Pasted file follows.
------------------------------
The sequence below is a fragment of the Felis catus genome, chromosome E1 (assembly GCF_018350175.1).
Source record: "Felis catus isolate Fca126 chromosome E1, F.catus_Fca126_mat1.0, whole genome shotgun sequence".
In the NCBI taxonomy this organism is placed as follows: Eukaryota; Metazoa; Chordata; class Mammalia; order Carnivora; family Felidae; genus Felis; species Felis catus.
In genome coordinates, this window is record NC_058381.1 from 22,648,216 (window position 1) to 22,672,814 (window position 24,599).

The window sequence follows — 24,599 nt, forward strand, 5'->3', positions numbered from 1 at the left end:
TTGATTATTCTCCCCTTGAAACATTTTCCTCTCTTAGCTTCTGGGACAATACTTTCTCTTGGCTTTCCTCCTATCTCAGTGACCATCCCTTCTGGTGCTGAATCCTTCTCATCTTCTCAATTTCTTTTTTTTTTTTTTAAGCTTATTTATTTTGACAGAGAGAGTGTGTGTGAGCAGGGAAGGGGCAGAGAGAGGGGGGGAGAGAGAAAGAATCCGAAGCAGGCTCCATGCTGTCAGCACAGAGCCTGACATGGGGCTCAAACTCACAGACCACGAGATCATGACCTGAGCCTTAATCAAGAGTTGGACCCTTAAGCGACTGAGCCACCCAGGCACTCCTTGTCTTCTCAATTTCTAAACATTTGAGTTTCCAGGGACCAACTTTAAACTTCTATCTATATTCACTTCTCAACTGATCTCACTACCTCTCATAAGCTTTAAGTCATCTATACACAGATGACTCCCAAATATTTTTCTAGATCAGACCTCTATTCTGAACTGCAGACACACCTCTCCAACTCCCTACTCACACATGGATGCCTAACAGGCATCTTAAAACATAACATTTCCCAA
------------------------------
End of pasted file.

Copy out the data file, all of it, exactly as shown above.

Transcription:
The sequence below is a fragment of the Felis catus genome, chromosome E1 (assembly GCF_018350175.1).
Source record: "Felis catus isolate Fca126 chromosome E1, F.catus_Fca126_mat1.0, whole genome shotgun sequence".
In the NCBI taxonomy this organism is placed as follows: Eukaryota; Metazoa; Chordata; class Mammalia; order Carnivora; family Felidae; genus Felis; species Felis catus.
In genome coordinates, this window is record NC_058381.1 from 22,648,216 (window position 1) to 22,672,814 (window position 24,599).

The window sequence follows — 24,599 nt, forward strand, 5'->3', positions numbered from 1 at the left end:
TTGATTATTCTCCCCTTGAAACATTTTCCTCTCTTAGCTTCTGGGACAATACTTTCTCTTGGCTTTCCTCCTATCTCAGTGACCATCCCTTCTGGTGCTGAATCCTTCTCATCTTCTCAATTTCTTTTTTTTTTTTTTAAGCTTATTTATTTTGACAGAGAGAGTGTGTGTGAGCAGGGAAGGGGCAGAGAGAGGGGGGGAGAGAGAAAGAATCCGAAGCAGGCTCCATGCTGTCAGCACAGAGCCTGACATGGGGCTCAAACTCACAGACCACGAGATCATGACCTGAGCCTTAATCAAGAGTTGGACCCTTAAGCGACTGAGCCACCCAGGCACTCCTTGTCTTCTCAATTTCTAAACATTTGAGTTTCCAGGGACCAACTTTAAACTTCTATCTATATTCACTTCTCAACTGATCTCACTACCTCTCATAAGCTTTAAGTCATCTATACACAGATGACTCCCAAATATTTTTCTAGATCAGACCTCTATTCTGAACTGCAGACACACCTCTCCAACTCCCTACTCACACATGGATGCCTAACAGGCATCTTAAAACATAACATTTCCCAA